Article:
The goal for the end of the day is to finish up, get back to the hotel, eat, and get back to the park by 7PM.  I am still pretty full of nope.  Honestly, all four of us are frustrated, hot, and suffering from blisters on our legs and feet. It’s about 97 degrees every day, and we all feel isolated from our loved ones. It’s just..hard.  But I can’t keep up with the guys.  We do get to see some of the park gearing up for Halloween as we leave, though, and it’s every bit as great as one might think.

park 2 park 1

…Why are there no more photos, you ask?  Because we’re really trying to hurry, and because the guys are pretty sure there will be opportunity for more photos later that night.  I wish I’d gotten pics of the stage show being worked on and the costumes and and and…


The guys get further and further ahead of me as we make our way to the front part entrance, where we find that the gates are closed and we almost can’t get out.  And the guys just keep going and…I am very very full of NOPE.  I’ve walked so much that I’ve broken the worst of the blisters, but I’m just not willing to hurry up and injure myself further.

This means that they go the wrong way and I can’t tell them to turn around.  I hobble my way back to the hotel, where I not only beat them there, I also have a good ol’ pity cry for myself and I get to realize I still have S’s room key rather than my own.  So I have to wait for them in the hallway.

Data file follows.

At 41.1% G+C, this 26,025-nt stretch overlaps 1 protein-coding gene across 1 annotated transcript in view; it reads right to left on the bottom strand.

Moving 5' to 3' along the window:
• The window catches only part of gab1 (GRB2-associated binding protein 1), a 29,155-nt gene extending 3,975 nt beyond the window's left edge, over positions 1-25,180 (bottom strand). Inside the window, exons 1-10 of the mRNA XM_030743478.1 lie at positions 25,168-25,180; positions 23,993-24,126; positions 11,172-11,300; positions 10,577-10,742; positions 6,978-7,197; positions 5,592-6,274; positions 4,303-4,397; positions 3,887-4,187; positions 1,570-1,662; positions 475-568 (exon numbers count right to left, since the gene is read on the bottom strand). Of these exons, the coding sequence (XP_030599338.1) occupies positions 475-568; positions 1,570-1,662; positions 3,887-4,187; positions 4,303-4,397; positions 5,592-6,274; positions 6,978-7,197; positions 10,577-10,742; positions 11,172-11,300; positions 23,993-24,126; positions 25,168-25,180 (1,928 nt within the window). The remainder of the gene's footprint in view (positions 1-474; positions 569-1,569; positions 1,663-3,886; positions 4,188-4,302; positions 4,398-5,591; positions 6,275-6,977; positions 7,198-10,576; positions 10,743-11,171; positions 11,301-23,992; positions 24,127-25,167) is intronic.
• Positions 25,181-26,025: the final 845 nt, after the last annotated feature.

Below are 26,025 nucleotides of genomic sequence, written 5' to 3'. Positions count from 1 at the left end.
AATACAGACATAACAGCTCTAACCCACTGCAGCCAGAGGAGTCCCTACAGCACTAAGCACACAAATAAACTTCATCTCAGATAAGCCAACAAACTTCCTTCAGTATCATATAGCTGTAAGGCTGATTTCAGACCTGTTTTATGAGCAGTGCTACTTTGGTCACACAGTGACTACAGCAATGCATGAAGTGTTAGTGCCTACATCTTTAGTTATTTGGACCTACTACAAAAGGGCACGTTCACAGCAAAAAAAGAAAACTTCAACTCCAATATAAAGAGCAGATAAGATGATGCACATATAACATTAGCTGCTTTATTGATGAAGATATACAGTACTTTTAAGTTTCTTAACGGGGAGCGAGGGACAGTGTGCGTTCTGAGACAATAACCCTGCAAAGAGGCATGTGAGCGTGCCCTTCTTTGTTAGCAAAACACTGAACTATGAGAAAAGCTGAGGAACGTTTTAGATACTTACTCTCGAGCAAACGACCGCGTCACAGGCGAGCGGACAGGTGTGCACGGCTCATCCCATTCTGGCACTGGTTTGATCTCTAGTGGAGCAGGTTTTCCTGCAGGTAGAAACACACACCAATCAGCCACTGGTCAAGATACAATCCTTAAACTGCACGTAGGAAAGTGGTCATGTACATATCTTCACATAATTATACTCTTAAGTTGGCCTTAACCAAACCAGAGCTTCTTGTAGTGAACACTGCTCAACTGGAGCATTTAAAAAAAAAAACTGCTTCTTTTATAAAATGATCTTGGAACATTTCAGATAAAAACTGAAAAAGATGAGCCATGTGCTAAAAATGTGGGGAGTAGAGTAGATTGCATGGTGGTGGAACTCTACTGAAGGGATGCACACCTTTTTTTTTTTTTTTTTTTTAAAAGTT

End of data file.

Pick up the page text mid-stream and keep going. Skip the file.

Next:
Meanwhile, they realize they’ve lost me and that they themselves are lost.  They ask a cop for help, but the cop – who has clearly been trained in Philadelphia – not only has no idea where the resort hotel directly across from the park is located, but has no idea how to help the lost Americans find their way.  Then J sees a landmark I pointed out to him that morning and is able to get everyone back to the hotel.

We head down to dinner and J realizes he’s left his ID tag back in his room.  I tell him I”ll get it, they just need to go to dinner. And as I get his badge and start back to the restaurant, I realize I can’t do this. I can’t eat dinner.  I can’t go back to the park.  I can’t be around people.

I drop the badge on their table, I go back to my room, I climb into the bathtub, I cry some more, and I text my pain to my dear friend Heidi, who helps me calm down.  And I go the hell to bed.  Forget Halloween, forget adventure, forget everything except bed and a cup of tea and a granola bar.

By the time the guys get back from the preview show, I’m calm enough to be talked into going to the bar, where I consume way too much wine on an empty stomach and then go the hell back to bed.

I do try to explain to J what’s going on with me, but I can’t really articulate it.  I still can’t.  I’m honestly still disappointed in my inability to just keep pushing on.  But hey, now we’re into the final push to get this project done and get the hell home..



i just want to be normal again